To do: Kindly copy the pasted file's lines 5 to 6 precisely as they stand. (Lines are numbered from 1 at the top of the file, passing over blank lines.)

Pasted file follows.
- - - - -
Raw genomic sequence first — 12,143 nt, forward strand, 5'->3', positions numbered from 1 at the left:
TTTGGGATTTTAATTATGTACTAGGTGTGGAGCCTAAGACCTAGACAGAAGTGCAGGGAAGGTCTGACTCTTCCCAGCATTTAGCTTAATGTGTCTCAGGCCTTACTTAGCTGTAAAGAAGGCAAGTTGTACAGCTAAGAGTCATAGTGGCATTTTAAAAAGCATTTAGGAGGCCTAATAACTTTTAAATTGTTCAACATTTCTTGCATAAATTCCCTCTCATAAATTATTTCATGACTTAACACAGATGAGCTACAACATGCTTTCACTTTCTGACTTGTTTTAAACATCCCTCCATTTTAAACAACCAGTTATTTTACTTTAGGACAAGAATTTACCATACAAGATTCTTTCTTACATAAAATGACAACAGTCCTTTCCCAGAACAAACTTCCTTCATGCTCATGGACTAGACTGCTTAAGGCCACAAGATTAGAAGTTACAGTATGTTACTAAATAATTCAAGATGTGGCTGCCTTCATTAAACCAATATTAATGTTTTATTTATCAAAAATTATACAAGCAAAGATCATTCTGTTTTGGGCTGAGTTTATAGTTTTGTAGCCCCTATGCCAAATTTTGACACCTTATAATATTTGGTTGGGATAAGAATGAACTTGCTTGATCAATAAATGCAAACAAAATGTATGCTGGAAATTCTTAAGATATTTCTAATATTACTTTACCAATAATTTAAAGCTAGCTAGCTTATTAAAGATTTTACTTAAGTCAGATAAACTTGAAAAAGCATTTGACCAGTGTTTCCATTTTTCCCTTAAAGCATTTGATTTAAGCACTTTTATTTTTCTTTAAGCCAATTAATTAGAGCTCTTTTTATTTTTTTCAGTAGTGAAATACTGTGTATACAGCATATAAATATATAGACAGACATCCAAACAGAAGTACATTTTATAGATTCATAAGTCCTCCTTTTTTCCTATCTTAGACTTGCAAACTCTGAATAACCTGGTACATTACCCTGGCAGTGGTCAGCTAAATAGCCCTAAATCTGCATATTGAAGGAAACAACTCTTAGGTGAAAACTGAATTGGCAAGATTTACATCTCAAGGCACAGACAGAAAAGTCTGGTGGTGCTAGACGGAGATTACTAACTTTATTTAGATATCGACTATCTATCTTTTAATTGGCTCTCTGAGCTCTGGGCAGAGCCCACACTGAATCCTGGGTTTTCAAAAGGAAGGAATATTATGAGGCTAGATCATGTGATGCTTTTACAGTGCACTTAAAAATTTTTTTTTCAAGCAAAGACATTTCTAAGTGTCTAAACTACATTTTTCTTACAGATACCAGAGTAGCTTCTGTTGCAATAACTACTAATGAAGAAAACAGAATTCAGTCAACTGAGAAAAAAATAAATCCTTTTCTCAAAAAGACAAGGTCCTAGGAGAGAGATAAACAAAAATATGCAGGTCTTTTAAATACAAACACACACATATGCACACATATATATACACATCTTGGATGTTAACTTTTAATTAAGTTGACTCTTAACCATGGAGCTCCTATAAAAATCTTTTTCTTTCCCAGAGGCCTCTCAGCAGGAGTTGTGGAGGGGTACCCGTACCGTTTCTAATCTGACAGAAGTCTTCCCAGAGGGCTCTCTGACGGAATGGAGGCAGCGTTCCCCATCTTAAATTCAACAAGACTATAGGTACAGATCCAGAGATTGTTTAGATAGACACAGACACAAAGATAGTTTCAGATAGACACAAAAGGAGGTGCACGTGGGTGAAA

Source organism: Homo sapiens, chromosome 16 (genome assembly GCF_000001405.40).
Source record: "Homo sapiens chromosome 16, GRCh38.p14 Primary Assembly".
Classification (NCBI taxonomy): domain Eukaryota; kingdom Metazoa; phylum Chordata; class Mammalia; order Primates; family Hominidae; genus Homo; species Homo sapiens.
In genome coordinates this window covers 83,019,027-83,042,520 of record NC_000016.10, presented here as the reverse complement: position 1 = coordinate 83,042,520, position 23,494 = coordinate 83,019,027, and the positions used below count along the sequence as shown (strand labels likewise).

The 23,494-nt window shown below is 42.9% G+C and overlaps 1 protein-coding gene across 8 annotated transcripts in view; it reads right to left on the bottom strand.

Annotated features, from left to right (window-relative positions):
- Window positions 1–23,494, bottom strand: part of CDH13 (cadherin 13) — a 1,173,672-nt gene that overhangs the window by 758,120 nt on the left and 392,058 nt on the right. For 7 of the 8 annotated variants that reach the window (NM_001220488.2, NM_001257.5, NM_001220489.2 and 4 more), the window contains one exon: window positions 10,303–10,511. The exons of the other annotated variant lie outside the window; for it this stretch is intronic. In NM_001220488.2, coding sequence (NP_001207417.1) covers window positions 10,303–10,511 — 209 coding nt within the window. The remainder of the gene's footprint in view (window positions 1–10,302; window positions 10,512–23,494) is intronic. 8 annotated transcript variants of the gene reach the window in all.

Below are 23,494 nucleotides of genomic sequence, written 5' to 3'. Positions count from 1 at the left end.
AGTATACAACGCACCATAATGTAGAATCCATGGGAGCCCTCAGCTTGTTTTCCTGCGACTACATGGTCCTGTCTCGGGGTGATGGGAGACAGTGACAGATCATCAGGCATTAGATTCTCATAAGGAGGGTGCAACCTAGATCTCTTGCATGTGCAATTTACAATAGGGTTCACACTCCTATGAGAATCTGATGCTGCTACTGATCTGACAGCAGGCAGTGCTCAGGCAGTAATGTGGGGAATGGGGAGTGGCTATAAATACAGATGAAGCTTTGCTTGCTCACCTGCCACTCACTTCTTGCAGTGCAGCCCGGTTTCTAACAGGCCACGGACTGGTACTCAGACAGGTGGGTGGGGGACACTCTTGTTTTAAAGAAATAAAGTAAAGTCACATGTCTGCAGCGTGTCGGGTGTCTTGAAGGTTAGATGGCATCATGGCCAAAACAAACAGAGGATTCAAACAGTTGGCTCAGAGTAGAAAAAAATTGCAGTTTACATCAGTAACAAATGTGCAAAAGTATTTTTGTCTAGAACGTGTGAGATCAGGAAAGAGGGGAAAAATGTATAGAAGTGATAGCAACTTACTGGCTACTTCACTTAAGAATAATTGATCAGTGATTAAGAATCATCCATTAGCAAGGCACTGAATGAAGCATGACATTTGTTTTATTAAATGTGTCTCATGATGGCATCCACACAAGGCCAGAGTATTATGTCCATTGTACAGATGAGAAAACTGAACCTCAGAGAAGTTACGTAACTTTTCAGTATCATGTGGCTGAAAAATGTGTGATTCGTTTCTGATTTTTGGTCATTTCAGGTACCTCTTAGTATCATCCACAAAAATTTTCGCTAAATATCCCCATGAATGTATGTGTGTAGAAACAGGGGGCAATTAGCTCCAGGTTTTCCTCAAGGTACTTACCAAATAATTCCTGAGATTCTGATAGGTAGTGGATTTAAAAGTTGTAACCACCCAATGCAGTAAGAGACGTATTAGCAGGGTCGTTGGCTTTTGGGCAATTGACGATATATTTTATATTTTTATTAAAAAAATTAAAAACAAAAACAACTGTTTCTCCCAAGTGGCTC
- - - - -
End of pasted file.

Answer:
Classification (NCBI taxonomy): domain Eukaryota; kingdom Metazoa; phylum Chordata; class Mammalia; order Primates; family Hominidae; genus Homo; species Homo sapiens.
In genome coordinates this window covers 83,019,027-83,042,520 of record NC_000016.10, presented here as the reverse complement: position 1 = coordinate 83,042,520, position 23,494 = coordinate 83,019,027, and the positions used below count along the sequence as shown (strand labels likewise).